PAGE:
How (and where) to promote your content
ATRI: Content creation is not trivial; it requires a lot of thought and effort. When we asked our own customers what their content marketing concerns were, several asked: What’s the best way to promote our content, given how much effort we’ve put into creating this? And, What are the best channels for this?
ANN Looking at the social networks where you are most active, and where your customers are most active or your prospects are most active, is definitely the place to start. I can’t say that there’s one channel that is going to work for every company out there. Because what works for somebody who is interacting quite a bit on Twitter is going to be different than the person who’s on Tumblr or Vine or something like that. So I think it’s important to – as we started this conversation talking about – really know your audience and where they are.
Look also at your own proclivities. Where do you like to talk to people? Your own passion for a network is something that’s important and it’s definitely going to show. But just broadly speaking, I think if you are a B2B company, I would be looking at LinkedIn. I would be spending a lot of time on LinkedIn and SlideShare. Those are two platforms that are vastly undervalued, particularly SlideShare with B2B companies.
In a survey that MarketingProfs does every year with the Content Marketing Institute, we always ask this question: Where are you distributing your content? On what social media sites and social media channels are you distributing your content? And it’s been funny. Consistently every year we’ve seen LinkedIn, Twitter, Facebook. Pretty much one, two, three. But it’s been interesting to see how SlideShare, for example, jumped up in the 2014 report that we did versus 2013. SlideShare can be a very good source of leads for B2B companies.
Another up and coming one – according to our survey anyway, I can’t say I like it personally [LAUGHTER] – but according to our survey, is Google+. There’s a lot of opportunity there. Fifty-five percent of the companies we surveyed on the B2B side in our survey for the 2014 content marketing survey are using Google+. That number surprised me.
ATRI: That is very surprising.
ANN I don’t like Google+ all that much, but clearly it’s something that B2B marketers are really paying attention to.
ATRI: I understand there is a connection between being an author on Google+ and your search rankings, at some level. I don’t know what the latest is on the ranking algorithms, but somehow they all seem to be connected.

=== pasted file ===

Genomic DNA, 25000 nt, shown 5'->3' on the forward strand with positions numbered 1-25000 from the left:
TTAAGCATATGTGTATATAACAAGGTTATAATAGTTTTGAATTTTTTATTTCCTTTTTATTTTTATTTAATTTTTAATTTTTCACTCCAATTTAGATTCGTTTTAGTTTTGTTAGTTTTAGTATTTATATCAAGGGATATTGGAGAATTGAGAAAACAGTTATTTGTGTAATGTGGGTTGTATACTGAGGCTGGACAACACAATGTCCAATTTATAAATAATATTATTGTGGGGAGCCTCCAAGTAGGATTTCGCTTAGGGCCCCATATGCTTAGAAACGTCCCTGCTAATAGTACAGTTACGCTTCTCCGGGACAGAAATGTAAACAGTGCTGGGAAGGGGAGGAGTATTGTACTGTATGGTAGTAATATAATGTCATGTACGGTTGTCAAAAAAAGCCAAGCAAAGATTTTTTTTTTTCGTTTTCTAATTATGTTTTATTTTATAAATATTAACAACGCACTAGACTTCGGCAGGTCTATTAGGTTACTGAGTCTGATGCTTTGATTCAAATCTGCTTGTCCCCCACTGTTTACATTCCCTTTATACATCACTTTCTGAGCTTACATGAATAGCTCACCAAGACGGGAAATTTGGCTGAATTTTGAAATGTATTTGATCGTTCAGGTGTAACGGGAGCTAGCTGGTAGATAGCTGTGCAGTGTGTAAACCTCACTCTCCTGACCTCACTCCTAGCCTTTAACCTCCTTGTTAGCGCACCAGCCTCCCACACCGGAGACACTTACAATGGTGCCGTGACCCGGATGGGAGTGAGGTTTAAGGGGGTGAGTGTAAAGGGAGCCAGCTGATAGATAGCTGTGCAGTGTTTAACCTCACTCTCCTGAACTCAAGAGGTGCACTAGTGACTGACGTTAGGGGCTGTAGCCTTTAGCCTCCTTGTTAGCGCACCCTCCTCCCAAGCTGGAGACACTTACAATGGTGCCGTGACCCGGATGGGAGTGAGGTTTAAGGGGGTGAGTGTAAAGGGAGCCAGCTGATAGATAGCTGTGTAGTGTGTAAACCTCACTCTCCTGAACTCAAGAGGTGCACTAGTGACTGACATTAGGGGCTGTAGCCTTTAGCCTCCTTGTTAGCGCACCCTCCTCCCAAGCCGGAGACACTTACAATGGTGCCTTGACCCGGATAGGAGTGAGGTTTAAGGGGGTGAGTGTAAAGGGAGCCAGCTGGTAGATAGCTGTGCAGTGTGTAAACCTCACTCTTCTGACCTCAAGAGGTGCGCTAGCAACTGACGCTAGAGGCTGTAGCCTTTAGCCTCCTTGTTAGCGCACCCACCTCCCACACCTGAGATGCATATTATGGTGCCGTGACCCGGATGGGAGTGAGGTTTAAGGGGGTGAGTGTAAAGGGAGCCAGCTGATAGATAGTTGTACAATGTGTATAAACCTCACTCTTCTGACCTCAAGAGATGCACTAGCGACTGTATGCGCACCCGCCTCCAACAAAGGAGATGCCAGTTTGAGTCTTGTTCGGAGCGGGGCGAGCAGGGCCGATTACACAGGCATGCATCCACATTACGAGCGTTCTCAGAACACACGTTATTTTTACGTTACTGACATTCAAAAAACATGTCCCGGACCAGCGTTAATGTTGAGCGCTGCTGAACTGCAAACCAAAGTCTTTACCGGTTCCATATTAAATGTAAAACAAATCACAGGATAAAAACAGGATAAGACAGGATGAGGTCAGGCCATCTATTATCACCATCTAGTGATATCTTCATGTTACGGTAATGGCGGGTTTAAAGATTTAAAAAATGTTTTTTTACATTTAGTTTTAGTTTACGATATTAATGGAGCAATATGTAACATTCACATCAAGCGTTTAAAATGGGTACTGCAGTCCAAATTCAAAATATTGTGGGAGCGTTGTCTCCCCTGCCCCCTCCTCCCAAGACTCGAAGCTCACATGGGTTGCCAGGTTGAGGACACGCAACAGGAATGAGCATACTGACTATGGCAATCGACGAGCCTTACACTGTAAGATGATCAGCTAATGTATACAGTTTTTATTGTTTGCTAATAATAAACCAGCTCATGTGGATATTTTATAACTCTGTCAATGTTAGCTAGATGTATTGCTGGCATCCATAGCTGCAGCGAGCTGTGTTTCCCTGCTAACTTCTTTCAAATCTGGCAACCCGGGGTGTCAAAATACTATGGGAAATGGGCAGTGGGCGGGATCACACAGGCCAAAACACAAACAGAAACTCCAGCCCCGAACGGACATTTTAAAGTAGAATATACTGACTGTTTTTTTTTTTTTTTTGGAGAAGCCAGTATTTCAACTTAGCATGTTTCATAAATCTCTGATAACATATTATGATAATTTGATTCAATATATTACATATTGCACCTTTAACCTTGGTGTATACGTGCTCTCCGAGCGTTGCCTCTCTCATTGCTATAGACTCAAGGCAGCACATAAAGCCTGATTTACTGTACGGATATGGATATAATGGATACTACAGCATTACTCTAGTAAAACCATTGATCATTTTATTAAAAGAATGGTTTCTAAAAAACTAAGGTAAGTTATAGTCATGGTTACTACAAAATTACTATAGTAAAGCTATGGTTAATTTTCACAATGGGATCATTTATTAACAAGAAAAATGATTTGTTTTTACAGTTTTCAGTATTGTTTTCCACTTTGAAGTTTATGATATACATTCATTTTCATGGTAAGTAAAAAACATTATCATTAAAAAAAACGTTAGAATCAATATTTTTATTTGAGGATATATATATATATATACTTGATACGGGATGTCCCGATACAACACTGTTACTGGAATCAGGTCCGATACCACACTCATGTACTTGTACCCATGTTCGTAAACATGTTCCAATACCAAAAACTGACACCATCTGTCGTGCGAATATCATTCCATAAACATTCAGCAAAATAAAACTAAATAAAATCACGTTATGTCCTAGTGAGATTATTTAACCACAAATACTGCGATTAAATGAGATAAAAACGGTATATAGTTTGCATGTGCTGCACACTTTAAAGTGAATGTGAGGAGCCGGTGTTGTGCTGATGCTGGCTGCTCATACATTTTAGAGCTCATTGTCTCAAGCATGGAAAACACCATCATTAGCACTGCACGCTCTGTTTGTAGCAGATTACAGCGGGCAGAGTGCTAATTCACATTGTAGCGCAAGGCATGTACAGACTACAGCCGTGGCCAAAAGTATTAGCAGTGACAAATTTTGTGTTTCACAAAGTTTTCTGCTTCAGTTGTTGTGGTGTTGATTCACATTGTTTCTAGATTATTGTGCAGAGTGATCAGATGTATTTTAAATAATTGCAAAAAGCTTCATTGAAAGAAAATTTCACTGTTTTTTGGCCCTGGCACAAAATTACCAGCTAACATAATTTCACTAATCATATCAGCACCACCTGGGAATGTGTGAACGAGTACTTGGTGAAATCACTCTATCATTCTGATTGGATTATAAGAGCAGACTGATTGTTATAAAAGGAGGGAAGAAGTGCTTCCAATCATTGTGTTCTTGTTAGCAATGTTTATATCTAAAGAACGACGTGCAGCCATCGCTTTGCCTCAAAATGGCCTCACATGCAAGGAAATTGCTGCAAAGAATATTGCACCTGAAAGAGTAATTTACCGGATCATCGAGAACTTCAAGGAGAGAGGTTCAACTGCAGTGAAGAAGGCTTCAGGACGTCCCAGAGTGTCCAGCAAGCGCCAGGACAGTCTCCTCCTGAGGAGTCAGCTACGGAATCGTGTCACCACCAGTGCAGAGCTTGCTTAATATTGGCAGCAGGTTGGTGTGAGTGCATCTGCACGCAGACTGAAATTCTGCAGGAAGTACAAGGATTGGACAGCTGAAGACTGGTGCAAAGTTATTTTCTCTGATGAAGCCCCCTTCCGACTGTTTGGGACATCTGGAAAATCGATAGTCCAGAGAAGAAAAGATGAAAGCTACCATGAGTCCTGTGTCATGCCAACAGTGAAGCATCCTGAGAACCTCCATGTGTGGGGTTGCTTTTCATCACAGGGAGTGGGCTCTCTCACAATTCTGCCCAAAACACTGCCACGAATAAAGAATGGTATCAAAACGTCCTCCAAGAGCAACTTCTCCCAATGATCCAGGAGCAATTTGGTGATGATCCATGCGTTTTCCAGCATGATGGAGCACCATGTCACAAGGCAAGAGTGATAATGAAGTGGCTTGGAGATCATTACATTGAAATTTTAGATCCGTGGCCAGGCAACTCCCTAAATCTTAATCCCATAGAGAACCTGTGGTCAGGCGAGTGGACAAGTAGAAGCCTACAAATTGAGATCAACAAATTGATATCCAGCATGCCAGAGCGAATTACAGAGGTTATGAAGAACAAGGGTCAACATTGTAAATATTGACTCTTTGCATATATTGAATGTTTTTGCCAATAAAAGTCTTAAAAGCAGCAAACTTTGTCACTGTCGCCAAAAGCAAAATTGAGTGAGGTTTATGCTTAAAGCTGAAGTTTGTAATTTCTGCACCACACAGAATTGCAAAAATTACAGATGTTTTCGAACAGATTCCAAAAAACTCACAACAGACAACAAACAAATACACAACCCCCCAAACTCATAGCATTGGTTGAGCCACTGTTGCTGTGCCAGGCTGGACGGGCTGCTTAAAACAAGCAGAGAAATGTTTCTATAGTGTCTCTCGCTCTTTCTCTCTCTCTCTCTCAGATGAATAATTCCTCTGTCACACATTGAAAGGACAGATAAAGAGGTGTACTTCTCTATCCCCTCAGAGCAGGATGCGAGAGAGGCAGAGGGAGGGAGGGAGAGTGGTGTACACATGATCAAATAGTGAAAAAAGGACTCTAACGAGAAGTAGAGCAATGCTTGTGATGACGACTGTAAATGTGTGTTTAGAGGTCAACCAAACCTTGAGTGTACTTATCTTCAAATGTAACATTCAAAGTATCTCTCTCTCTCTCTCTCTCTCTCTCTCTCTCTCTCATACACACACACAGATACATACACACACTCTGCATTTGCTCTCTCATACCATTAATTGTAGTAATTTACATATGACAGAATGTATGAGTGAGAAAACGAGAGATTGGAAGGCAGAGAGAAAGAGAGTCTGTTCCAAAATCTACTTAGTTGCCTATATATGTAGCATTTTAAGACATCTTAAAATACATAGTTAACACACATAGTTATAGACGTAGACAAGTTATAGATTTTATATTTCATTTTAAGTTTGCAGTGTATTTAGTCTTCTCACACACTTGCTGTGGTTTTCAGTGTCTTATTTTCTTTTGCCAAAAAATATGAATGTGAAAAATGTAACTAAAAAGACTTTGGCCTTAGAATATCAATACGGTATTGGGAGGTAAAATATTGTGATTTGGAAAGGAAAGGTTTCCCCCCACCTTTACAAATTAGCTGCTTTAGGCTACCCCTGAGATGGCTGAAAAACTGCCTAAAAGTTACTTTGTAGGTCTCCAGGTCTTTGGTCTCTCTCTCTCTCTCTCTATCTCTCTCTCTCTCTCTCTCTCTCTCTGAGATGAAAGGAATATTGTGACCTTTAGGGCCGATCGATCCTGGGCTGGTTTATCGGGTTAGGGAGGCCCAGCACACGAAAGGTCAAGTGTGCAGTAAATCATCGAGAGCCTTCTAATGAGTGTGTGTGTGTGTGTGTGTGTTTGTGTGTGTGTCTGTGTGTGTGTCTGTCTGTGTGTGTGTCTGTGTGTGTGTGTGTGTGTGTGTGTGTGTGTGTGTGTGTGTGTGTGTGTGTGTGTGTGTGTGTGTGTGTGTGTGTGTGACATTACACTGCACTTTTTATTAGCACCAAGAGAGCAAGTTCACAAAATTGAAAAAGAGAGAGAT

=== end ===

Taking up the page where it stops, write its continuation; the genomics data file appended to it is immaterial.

ANN Google is a bit of a mystery. I think you get the greatest rewards from Google authorship if you’ve linked your accounts. And Google+ is part of that as well. I can’t say that I’m a search expert or a Google expert, but I suspect that you’re right.
Email’s role in content marketing
ATRI: Social is great; obviously some social channels are more measurable than others, but those are natural place where people go. What about using some of the more traditional things – like email – as a vehicle to share? It seems like a lot of people are still doing that, although perhaps one wants to be careful about overusing a particular medium. Do you have any thoughts on that, in this day and age?
ANN We tend to not talk about email, but it’s a given. You’ve definitely got to have an email program and a database as part of your marketing program. It’s the backbone of what you’re doing in social, on blogs, all across the web. Email is hugely important. It’s also changing a little bit. One of the things that I’ve noticed recently is the idea of sharing content that has a real point of view on email. It used to be that if you were on an industry or company list, the email you got was pretty straightforward.
But now I notice that companies, even in the B2B space, are showing a whole lot more personality on email, which I love. I love the fact that I feel like I’m seeing the human side of a company. And so I think that there are ways that email is being buffed and polished a little bit. It’s still a critical part of your marketing, but at the same time I see companies, especially B2B companies, loosening up a little bit. They’re having some fun with it, and I’m really, really happy to see that. We’re seeing lots of companies who are really oozing with personality with that approach.
We didn’t talk about this, but I want to also mention that with social, you always want to create some sort of call to action to get people more involved in your database, so you can have some sort of a subscription relationship with them. This is truly important.
ATRI: That’s good advice. When we look at our own marketing automation platform, we not only look at sources of leads, but also what influences leads. Content definitely plays a big role in it. People are influenced by things that you’re doing, such as building an interesting email curriculum where you’re sharing valuable information. People start depending on it and they actually look to it. It becomes a factor that influences what their behavior is later on. Once one establishes that, it’s very, very valuable.